Bubbly Dynamics is transforming an abandoned

meatpacking factory into a vertical farm and sustainable foods business incubator called "The Plant" with a

$540,000 working capital loan from Calvert Foundation portfolio partner Chicago Community Loan Fund (CCLF). The project, which will convert its own waste into biogas to heat and light the building, will also bring local foods to Chicago’s Back of the Yards neighborhood, a

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How impact investing works

at Calvert Foundation:

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Additional Impact Investing resources:

• The Forum for Sustainable and Responsible Investing (US SIF) – A

professional association focused on sustainable, responsible and impact investing that offers a financial director of investment products

• Global Impact Investing Network (GIIN) – Organization dedicated to

improving the effectiveness of impact investing that offers resources for investors

• Impact Assets 50 – A selected list of 50 impact investing fund managers

• Invest for Values – A resource on the different investment products that

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About Calvert Foundation

• Calvert Foundation is a 501(c)(3) organization that has been a pioneer in the impact investing space.

• In 1995, Calvert Foundation created the Community Investment Note, a fixed income product through which investors can help provide

economic opportunities around the world.

• In almost 20 years, more than 15,000 investors have collectively invested over $1 billion dollars.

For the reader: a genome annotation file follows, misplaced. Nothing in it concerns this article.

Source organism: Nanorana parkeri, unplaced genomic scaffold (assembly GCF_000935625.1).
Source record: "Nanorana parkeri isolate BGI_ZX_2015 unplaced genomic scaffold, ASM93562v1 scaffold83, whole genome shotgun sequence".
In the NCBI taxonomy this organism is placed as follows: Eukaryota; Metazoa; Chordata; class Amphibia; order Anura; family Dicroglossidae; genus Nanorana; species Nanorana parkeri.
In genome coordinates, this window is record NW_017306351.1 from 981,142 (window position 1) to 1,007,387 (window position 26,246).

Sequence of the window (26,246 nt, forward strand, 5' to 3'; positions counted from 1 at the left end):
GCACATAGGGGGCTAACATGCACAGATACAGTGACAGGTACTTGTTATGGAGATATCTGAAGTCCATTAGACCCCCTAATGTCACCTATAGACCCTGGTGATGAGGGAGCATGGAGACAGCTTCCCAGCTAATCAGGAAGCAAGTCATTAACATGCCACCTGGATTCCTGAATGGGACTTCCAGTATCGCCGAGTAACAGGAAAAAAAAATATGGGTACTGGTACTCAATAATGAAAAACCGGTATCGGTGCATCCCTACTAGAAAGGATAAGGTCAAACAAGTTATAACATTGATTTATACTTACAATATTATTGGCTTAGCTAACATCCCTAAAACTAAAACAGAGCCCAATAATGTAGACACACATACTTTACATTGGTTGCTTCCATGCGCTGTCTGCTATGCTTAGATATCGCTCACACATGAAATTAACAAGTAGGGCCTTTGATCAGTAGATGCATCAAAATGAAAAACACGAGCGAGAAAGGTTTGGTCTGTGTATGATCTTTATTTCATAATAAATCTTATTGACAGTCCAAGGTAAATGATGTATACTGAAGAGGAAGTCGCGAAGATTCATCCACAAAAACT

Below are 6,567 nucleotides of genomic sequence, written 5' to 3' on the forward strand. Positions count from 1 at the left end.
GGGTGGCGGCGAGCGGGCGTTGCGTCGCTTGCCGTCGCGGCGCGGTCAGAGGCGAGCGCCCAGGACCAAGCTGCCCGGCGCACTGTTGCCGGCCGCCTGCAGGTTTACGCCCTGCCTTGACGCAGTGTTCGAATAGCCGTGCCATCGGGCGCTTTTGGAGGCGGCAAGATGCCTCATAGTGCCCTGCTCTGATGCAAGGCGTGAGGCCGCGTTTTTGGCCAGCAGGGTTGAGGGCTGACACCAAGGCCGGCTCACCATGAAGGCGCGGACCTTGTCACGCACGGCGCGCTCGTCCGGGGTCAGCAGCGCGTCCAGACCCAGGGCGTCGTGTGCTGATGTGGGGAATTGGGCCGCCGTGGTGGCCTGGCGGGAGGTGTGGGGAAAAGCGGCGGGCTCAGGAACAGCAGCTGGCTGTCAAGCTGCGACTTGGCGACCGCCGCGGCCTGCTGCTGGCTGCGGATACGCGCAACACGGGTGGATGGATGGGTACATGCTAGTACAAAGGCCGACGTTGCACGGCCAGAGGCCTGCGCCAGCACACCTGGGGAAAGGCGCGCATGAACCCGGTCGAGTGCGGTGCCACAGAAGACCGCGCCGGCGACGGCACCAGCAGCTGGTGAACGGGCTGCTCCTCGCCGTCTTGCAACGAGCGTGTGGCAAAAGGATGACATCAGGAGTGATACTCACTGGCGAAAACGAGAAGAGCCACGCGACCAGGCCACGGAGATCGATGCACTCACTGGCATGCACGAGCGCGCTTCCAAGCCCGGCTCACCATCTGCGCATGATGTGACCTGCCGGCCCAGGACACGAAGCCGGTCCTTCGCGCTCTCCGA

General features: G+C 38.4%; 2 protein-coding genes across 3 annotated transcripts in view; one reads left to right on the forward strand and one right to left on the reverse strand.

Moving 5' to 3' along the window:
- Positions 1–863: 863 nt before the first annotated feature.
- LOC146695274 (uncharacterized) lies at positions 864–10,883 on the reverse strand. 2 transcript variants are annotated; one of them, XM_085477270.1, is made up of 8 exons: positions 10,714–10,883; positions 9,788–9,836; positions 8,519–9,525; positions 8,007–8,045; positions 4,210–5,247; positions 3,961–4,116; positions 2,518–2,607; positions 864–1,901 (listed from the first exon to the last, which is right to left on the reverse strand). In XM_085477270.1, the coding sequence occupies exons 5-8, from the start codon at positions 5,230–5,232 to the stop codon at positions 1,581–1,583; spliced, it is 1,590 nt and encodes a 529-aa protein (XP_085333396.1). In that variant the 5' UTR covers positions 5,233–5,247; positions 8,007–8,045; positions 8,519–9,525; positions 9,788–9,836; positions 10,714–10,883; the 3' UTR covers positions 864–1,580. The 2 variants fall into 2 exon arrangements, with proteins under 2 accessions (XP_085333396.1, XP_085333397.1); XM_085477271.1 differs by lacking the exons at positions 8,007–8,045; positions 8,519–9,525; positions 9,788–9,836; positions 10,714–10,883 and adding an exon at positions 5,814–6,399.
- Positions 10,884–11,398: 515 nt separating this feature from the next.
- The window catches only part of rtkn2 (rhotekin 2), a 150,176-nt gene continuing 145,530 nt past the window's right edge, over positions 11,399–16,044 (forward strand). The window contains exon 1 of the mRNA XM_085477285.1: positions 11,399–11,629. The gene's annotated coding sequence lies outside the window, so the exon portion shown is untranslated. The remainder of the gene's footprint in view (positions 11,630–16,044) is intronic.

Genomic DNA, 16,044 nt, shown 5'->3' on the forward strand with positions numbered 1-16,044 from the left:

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Community Investment Note

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Community Investment Note

Investment type Fixed income

Minimum Investment • $1,000 direct or through brokerage account • $20 online at Vested.org

Financial return 0–3% at terms of 1–10 years

Social return Measured annually by sector-specific indicators, and

reported to investors through Calvert Foundation’s Social Impact Report and quarterly updates

Liquidity Notes should be viewed as an investment to be held to

maturity, but Calvert Foundation may allow early redemption and partial withdrawals

Expenses None; Investor dollars are not used to pay sales

commissions, existing debt, or any other Calvert Foundation expenses

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Performance

100% repayment on investor principal and interest through: Diversified Portfolio:

– 100+ nonprofits and social enterprises with strong management, operations, financials, and capitalization

Professional Management:

– Industry-leading due diligence and monitoring – Over 98% underlying portfolio repayment rate

Security Enhancements:

– Over $45 million in sub debt, loss reserves, and net assets

*Past performance is no guarantee of future results. As with all investments, there is risk. Please read our prospectus before investing.

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Current Portfolio

24% 25% 27% 18% 6% Funding by Sector

Affordable Housing Community Development (U.S.) International Microfinance Social Enterprise

Fair Trade

60% 40%

Geographic Impact

International Domestic

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Learn More

For more information about how Calvert Foundation can help you meet your social and financial goals:

www.calvertfoundation.org

Phone: 800.248.0337

info@calvertfoundation.org

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Disclaimer

Calvert Social Investment Foundation, a 501(c)(3) nonprofit, offers the Community Investment Note, which is subject to certain risks, is not a

mutual fund, is not FDIC or SIPC insured, and should not be confused with any Calvert Group-sponsored investment product. This document is neither an offer to sell nor a solicitation of an offer to buy these securities; the

offering is made only by the prospectus, which should be read before investing. Due to Blue Sky regulations, the current offering of the